Stomp out the stigma and value mental health

Twenty years ago, I found myself battling depression and didn’t even realise it. I wasn’t weepy or tired.  It was just that everything was a major effort. The joy had gone out of life. I resented the demands on me, the activities that I had previously welcomed.  

For years I had coped, but as time went by I felt like I was operating on autopilot; my sense of duty and my responsibilities were all that were keeping me going. Driving home from work, I would be tempted to just drive through a red light. A serious car accident would be a relief, would put a stop to the madness and give me a rest.  Luckily, the reality was enough to stop me: I’d probably end up smashed up in hospital and my problems would only be compounded.  I couldn’t discuss my feelings with anyone.  I felt ashamed, weak, and inadequate.

One morning I just couldn’t get out of bed.  I was finally forced to seek help. My GP diagnosed Chronic Fatigue Syndrome, explained its link with depression, and gave me hope that eventually it would lift.

A year later, I saw things very differently. I realised that my family and friends couldn't understand what I was going through and they couldn’t always help in the ways that I needed them to.  My family was already doing everything they could.  From my position of great need, with the tunnel vision of depression, I just couldn’t see it.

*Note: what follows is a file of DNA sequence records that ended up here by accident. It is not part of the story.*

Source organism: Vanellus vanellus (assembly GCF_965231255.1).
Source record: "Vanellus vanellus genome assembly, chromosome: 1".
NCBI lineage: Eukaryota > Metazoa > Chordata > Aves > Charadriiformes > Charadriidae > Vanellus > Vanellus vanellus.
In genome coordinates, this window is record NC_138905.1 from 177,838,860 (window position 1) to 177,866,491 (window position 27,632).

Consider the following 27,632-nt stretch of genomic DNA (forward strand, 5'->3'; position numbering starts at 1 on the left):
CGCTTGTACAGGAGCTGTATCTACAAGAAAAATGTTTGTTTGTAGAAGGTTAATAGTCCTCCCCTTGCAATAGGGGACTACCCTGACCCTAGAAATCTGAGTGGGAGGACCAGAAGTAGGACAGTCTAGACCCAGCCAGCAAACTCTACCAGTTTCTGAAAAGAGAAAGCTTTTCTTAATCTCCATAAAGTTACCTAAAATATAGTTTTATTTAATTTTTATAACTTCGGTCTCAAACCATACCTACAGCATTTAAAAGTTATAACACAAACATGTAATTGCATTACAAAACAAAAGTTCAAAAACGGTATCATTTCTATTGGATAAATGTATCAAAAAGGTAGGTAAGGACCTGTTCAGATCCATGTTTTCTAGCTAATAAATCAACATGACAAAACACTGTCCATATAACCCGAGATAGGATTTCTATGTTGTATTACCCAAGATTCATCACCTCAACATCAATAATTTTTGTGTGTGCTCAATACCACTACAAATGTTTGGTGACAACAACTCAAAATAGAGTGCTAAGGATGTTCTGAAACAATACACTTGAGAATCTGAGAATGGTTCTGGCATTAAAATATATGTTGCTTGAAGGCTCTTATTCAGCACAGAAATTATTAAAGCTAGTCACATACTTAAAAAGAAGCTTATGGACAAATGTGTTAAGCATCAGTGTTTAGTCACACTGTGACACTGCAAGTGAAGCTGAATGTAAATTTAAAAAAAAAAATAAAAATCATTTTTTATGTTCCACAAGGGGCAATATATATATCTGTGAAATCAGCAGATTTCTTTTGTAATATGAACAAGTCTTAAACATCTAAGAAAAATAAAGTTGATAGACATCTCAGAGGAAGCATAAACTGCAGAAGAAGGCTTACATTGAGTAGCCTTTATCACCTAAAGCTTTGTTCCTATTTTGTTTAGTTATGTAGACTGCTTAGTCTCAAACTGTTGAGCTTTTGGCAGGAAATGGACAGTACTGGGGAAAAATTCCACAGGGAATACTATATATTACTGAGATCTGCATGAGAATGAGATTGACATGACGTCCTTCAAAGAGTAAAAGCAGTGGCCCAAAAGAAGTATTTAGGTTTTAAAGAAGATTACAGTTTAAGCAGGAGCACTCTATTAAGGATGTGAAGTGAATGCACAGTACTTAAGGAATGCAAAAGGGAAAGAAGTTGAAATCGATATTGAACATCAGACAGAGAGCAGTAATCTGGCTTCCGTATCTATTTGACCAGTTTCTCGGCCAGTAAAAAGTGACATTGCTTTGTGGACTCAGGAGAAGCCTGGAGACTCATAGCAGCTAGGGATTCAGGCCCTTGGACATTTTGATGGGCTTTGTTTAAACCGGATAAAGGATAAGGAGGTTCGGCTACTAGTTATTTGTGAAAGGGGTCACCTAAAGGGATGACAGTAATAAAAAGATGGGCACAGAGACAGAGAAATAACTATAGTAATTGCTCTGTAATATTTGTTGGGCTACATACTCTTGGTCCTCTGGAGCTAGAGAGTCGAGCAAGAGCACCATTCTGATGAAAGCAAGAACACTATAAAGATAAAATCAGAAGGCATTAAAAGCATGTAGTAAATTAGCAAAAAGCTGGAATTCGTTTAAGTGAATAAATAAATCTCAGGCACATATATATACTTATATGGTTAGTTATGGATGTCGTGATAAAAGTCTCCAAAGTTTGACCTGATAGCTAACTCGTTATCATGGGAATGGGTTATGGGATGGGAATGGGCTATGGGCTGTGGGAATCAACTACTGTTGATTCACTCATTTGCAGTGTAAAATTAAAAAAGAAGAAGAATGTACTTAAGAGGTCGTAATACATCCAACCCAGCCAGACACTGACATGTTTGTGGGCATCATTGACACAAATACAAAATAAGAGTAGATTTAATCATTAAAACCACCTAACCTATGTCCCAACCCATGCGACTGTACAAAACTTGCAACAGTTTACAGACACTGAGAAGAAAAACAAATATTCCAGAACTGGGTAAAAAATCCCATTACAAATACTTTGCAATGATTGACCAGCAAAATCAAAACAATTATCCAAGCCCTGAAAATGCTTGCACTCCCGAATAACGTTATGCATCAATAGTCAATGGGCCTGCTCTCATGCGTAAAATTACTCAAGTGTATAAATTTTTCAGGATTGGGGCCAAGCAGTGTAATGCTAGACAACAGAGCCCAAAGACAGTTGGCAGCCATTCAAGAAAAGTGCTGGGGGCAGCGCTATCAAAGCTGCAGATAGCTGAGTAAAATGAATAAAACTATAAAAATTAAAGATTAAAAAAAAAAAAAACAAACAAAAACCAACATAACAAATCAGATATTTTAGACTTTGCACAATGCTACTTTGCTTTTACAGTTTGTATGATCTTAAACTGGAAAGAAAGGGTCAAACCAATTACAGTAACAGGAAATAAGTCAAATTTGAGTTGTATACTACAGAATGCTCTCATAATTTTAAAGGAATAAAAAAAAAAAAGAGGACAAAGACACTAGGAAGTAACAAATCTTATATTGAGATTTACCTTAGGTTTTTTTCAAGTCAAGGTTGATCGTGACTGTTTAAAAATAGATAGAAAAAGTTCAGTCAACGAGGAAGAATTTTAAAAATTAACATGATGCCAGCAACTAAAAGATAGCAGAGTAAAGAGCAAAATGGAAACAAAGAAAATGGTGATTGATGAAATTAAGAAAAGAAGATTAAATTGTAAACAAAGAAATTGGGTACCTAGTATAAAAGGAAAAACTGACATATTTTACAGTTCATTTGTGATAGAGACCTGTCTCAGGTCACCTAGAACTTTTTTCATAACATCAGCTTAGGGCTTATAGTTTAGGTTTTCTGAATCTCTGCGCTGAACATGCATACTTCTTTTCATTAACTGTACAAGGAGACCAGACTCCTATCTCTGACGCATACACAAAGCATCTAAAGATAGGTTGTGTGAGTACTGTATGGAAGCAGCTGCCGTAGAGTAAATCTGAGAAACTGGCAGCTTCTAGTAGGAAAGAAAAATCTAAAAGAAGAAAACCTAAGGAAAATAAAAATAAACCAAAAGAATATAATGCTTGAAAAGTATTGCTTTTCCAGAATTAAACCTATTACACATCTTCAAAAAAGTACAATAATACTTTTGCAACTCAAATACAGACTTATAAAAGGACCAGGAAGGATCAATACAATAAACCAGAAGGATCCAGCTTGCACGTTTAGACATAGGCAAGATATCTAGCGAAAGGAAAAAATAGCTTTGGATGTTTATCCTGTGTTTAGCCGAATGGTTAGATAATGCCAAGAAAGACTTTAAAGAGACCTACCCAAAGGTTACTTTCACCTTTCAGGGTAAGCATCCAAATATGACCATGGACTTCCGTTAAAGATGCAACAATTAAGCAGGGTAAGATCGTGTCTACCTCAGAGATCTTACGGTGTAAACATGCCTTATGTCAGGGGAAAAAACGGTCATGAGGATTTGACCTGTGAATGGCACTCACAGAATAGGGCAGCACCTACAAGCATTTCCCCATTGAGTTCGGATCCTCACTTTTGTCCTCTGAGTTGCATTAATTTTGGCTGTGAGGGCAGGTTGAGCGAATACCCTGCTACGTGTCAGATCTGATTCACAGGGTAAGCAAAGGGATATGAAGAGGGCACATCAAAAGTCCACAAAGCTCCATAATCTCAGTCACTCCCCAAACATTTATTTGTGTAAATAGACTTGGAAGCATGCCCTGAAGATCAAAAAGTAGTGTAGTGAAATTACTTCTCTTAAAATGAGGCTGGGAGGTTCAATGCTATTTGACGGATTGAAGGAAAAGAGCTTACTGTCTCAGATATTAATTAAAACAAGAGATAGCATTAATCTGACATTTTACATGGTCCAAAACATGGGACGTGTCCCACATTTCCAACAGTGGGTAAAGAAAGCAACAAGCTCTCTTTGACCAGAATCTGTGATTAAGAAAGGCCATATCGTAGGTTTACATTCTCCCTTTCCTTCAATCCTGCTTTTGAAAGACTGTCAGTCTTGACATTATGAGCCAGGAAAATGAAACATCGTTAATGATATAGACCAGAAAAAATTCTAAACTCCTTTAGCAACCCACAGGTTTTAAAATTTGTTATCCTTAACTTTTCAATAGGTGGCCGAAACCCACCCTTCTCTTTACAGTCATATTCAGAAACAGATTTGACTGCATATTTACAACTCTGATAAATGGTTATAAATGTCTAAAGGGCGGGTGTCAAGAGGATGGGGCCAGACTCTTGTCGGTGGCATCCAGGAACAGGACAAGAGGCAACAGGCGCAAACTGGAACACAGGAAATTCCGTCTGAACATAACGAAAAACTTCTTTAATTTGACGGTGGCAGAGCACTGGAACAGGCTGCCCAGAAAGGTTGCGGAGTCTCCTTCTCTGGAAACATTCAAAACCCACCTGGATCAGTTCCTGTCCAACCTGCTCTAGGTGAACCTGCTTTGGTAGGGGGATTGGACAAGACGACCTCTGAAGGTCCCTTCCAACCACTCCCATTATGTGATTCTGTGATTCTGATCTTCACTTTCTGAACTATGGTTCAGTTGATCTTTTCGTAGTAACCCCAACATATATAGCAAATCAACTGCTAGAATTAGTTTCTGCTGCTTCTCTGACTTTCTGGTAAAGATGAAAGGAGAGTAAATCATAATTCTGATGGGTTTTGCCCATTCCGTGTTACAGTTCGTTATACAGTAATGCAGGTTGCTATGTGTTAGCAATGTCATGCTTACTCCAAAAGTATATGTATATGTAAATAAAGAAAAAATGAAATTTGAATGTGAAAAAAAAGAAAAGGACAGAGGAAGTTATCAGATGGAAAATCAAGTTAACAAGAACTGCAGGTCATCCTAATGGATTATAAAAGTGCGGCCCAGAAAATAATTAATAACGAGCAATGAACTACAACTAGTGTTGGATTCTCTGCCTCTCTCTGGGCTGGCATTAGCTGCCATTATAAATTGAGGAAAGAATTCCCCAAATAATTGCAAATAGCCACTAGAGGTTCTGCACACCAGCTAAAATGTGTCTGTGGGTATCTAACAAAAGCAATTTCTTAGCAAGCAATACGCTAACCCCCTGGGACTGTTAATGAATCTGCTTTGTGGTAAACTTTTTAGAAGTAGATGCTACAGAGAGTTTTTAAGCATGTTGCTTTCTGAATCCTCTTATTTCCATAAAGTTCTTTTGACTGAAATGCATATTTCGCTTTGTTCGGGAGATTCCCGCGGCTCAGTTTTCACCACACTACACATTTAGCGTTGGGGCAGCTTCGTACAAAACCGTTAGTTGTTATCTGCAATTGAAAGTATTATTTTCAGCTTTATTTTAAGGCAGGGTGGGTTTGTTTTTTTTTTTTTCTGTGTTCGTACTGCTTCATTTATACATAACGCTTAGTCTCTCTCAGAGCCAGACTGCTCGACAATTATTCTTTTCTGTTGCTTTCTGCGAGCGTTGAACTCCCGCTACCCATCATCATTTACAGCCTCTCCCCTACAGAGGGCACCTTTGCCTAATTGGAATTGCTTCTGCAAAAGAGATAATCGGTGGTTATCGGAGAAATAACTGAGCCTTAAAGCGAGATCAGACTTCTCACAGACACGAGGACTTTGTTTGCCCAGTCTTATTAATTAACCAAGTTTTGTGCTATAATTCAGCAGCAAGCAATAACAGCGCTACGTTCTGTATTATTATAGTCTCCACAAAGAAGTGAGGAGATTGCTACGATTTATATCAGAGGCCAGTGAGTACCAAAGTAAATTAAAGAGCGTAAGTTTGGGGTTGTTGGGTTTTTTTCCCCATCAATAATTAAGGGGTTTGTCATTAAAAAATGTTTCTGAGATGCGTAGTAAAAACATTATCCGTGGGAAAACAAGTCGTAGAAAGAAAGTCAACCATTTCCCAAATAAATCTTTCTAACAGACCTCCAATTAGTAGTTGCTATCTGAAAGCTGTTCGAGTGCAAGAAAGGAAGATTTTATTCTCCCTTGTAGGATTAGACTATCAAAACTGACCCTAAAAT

People suffering mental illness don’t always display typical signs, and their behavior can often be misunderstood. They often appear to be ok on the surface, but on the inside they feel like there is nothing to look forward to, even when they are surrounded by blessings.

What can you do?

1.    Recognise the symptoms (in yourself and others). These can include reduced energy, lack of motivation, less enjoyment, sleep and appetite problems, poor concentration and memory.  
2.    Don’t be afraid to ask if someone feels suicidal, or talk to someone if you feel this way.  
3.    Visit a doctor for advice. Today’s depression treatments are very effective.  
4.    As a friend / supporter, simply be there!  You can’t fix the problem but a listening ear, someone who says they care, can make a huge difference.
5.    Regular exercise helps release cortisol and serotonin, giving a natural high.
6.    Practice gratitude: find three things each day that make you smile or feel grateful.  
7.    Help others:  Doing something for someone else can take the focus off your issues and lift your mood.  Regular volunteer work has a cumulative effect and gives you a reason to drag yourself out of bed.
8.    What is your life’s purpose?  What values give your life meaning and fulfilment?  Each day, do something, no matter how small, to work towards a goal.

“For I know the plans I have for you," declares the LORD, "plans to prosper you and not to harm you, plans to give you hope and a future. Then you will call on me and come and pray to me, and I will listen to you."
Jeremiah 29: 11-12

For further information, see:

The Black Dog Institute:

Beyond Blue:

Smiling Mind:


Posted October 14, 2016 in Our blog